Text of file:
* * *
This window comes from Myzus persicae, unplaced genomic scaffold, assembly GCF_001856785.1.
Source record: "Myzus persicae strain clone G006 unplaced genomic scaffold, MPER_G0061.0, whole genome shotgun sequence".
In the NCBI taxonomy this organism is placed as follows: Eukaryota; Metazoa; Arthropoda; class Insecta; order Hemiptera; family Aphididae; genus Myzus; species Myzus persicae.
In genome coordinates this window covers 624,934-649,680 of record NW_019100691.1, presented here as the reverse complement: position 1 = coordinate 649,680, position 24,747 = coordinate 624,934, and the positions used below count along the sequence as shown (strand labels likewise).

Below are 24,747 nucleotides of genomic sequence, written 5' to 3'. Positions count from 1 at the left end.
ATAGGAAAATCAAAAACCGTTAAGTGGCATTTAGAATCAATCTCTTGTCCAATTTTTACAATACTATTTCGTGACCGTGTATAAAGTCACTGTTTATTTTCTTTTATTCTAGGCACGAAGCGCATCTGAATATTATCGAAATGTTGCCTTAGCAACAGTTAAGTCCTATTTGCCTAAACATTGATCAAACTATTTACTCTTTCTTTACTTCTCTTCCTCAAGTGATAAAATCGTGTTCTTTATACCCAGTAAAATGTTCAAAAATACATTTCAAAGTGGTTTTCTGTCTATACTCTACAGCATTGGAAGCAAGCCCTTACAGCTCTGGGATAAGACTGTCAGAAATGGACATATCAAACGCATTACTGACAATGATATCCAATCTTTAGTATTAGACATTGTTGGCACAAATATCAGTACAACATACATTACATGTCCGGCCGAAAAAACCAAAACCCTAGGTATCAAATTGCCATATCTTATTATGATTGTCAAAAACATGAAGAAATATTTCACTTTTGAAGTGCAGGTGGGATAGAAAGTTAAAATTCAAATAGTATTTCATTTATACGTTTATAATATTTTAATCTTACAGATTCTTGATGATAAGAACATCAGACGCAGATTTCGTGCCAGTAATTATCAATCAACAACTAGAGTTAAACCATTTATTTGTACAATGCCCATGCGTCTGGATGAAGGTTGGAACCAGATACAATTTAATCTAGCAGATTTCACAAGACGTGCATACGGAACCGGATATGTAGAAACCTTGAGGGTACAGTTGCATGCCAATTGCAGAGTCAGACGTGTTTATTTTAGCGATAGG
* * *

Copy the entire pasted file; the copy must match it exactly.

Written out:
This window comes from Myzus persicae, unplaced genomic scaffold, assembly GCF_001856785.1.
Source record: "Myzus persicae strain clone G006 unplaced genomic scaffold, MPER_G0061.0, whole genome shotgun sequence".
In the NCBI taxonomy this organism is placed as follows: Eukaryota; Metazoa; Arthropoda; class Insecta; order Hemiptera; family Aphididae; genus Myzus; species Myzus persicae.
In genome coordinates this window covers 624,934-649,680 of record NW_019100691.1, presented here as the reverse complement: position 1 = coordinate 649,680, position 24,747 = coordinate 624,934, and the positions used below count along the sequence as shown (strand labels likewise).

Below are 24,747 nucleotides of genomic sequence, written 5' to 3'. Positions count from 1 at the left end.
ATAGGAAAATCAAAAACCGTTAAGTGGCATTTAGAATCAATCTCTTGTCCAATTTTTACAATACTATTTCGTGACCGTGTATAAAGTCACTGTTTATTTTCTTTTATTCTAGGCACGAAGCGCATCTGAATATTATCGAAATGTTGCCTTAGCAACAGTTAAGTCCTATTTGCCTAAACATTGATCAAACTATTTACTCTTTCTTTACTTCTCTTCCTCAAGTGATAAAATCGTGTTCTTTATACCCAGTAAAATGTTCAAAAATACATTTCAAAGTGGTTTTCTGTCTATACTCTACAGCATTGGAAGCAAGCCCTTACAGCTCTGGGATAAGACTGTCAGAAATGGACATATCAAACGCATTACTGACAATGATATCCAATCTTTAGTATTAGACATTGTTGGCACAAATATCAGTACAACATACATTACATGTCCGGCCGAAAAAACCAAAACCCTAGGTATCAAATTGCCATATCTTATTATGATTGTCAAAAACATGAAGAAATATTTCACTTTTGAAGTGCAGGTGGGATAGAAAGTTAAAATTCAAATAGTATTTCATTTATACGTTTATAATATTTTAATCTTACAGATTCTTGATGATAAGAACATCAGACGCAGATTTCGTGCCAGTAATTATCAATCAACAACTAGAGTTAAACCATTTATTTGTACAATGCCCATGCGTCTGGATGAAGGTTGGAACCAGATACAATTTAATCTAGCAGATTTCACAAGACGTGCATACGGAACCGGATATGTAGAAACCTTGAGGGTACAGTTGCATGCCAATTGCAGAGTCAGACGTGTTTATTTTAGCGATAGG